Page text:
Review: Minor Moon Dances and Sways Back Into the Limelight With Album The Light Up Waltz

I don’t know how it happened, or if I even deserved such graciousness, but right around the time I moved to Chicago in 2021, Apple Music randomly put a Minor Moon song on my weekly discovery playlist. This would have been several months after the release of their third album Tethers and I think it was the song “Under an Ocean of Holes.” I was immediately transfixed. The only Chicago artists and bands I was listening to around that time were artists like The Smashing Pumpkins, Local H, Twin Peaks, and Andrew Bird, but Minor Moon was my first local discovery of my own and the first Chicago band I really fell in love with after moving.

It came as a massive surprise after listening to Tethers a million times that Minor Moon wasn’t a big band at all. When I first started listening to them they had around 400 monthly listeners on Spotify and simply knowing that fact awoke such an unbelievably weird feeling in me; the feeling of having all this greatness just tucked away in your pocket that no one’s even aware of is enough to send your emotions on the thrill-ride of a lifetime. It was utterly gobsmacking that the band who wrote “In the Long Year”, “No Lightning Fix”, “Under an Ocean of Holes”, and “Hey, Dark Ones” is not playing massive halls and auditoriums with millions of adoring fans around the world. I’ve since seen them more than a few times live and each time Sam Cantor and company lay the stage to waste. I think maybe the best drum solo I’ve ever seen live was at my first Minor Moon show at the Hideout in 2021 and I certainly wasn’t expecting such pure animalistic ferocity going into that concert but it just goes to show, you never know what you’re gonna get live.

Needless to say, I’ve been waiting for a successor to Tethers for quite some time and it goes without saying that The Light Up Waltz was one of my most anticipated releases of 2024. So… I guess the big question is, did it disappoint? Did it shit the bed? Did it commit unholy atrocities on the ears of its listeners? Is it just… okay? I am so thrilled to report that the answer to all those questions, and many more negative ones, is a resounding no! The Light Up Waltz, in many ways, is exactly what I needed but delivered in a way I didn't know I wanted. On the surface, it shares many similarities with its older sibling Tethers. It’s a ten-track album, a lean, mean machine under 40 minutes, and is still packed to the brim with all the country rock goodness you’d expect from a new Minor Moon album.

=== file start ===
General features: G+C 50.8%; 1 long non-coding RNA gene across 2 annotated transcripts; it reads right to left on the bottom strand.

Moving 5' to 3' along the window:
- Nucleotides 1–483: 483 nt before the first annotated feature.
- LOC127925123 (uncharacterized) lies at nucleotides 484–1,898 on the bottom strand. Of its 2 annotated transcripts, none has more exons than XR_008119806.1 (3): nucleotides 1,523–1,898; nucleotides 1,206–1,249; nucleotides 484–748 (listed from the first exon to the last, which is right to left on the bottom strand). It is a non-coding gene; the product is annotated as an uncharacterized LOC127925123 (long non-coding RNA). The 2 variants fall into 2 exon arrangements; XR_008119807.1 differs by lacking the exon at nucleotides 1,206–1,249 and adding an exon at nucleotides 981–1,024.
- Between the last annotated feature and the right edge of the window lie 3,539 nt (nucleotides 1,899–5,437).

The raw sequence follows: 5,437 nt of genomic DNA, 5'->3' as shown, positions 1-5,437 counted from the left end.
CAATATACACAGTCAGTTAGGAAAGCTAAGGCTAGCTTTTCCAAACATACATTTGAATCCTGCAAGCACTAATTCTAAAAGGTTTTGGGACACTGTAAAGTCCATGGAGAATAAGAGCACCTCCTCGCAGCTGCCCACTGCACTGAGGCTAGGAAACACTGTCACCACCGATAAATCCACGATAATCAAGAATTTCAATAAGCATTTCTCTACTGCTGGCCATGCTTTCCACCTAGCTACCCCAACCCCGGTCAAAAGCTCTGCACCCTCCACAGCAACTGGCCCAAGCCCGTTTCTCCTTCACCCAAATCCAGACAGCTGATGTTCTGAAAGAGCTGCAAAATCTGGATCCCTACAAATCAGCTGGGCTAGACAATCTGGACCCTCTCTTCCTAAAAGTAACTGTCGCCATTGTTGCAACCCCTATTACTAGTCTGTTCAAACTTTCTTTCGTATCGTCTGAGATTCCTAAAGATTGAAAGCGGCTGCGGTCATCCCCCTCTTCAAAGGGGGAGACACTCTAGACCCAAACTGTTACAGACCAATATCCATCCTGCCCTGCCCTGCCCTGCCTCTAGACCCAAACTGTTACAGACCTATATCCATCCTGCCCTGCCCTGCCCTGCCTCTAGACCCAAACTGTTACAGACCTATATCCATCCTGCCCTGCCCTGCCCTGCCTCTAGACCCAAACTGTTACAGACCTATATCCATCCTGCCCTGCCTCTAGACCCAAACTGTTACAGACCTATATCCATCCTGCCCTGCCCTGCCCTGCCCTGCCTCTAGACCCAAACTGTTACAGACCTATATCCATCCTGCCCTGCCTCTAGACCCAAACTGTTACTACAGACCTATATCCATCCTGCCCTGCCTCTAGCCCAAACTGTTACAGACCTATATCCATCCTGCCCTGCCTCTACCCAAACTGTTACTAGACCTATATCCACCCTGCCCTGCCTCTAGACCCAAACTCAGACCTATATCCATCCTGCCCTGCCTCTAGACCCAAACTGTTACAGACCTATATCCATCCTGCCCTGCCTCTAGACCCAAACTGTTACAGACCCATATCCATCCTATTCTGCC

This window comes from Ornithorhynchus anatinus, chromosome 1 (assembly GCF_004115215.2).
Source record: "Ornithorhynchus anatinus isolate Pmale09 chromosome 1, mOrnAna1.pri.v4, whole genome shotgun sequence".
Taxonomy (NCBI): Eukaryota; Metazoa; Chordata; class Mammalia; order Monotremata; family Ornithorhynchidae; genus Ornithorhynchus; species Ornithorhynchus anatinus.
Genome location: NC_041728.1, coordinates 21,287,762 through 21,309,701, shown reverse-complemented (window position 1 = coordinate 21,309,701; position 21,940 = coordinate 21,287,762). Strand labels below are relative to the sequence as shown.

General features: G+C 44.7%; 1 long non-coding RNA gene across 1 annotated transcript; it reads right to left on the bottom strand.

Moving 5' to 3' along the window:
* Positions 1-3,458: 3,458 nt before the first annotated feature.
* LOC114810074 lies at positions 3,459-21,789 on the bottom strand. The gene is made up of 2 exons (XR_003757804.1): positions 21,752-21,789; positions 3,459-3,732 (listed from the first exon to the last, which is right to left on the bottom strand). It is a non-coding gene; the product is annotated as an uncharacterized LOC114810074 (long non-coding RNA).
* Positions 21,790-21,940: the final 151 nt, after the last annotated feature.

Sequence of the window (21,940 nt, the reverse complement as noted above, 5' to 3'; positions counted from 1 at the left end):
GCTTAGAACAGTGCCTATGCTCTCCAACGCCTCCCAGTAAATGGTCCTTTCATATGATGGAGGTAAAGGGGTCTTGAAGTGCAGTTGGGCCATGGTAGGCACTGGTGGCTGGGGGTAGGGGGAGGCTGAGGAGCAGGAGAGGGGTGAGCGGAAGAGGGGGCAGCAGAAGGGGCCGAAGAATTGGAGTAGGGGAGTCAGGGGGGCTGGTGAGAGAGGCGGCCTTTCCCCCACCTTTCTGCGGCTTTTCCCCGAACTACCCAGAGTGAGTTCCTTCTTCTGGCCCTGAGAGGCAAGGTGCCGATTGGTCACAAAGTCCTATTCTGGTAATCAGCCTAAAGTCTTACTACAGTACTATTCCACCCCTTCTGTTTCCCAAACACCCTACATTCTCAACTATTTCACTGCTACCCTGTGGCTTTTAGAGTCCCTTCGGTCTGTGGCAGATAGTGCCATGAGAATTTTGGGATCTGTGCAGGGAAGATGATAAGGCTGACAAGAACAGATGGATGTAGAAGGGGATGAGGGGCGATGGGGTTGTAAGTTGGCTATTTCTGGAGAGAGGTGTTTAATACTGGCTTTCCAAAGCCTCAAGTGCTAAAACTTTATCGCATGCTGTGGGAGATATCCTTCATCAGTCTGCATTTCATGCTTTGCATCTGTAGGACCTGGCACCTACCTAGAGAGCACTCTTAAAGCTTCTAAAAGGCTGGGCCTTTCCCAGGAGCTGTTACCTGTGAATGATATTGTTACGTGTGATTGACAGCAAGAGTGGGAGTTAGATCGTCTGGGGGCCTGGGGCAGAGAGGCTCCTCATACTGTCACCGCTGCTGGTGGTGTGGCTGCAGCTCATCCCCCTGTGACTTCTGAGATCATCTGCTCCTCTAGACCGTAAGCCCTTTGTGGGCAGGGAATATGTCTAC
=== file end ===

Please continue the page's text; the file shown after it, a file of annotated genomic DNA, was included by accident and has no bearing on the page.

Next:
Where Tethers is someone partying their late twenties away, not quite lost but not quite found either, looking for any form of life preserver that could save them from the oncoming brooding storm that is official adulthood, The Light Up Waltz feels like someone in their mid-30s comfortably and confidently armed with a sizeable amount of experience, maturity, and thoughtfulness that you’d, of course, expect from someone at that age. However, they’re still searching, learning, and asking questions because they know there’s still so much left out there to know and experience. If that makes even the slightest bit of sense then I’m content. There are fewer bombastic moments of instrumentation and fewer moments of urgency than what you’ll find on Tethers, but that’s not to say this new album has anything less important to say or somehow makes less of a profound impact on the listener. The Light Up Waltz is an album that takes its time and revels in the soft and the quiet. Sure, it still has plenty of moments of foot-stompin’ twang-laden groove that is the bedrock of Minor Moon’s fanciful country rock sound but it no longer feels like they are trying to impress you or convince you to stay. This is an album made by a band that knows who they are and where they are in life and the results couldn’t be better.

Minor Moon - Photo by Hannah Sellers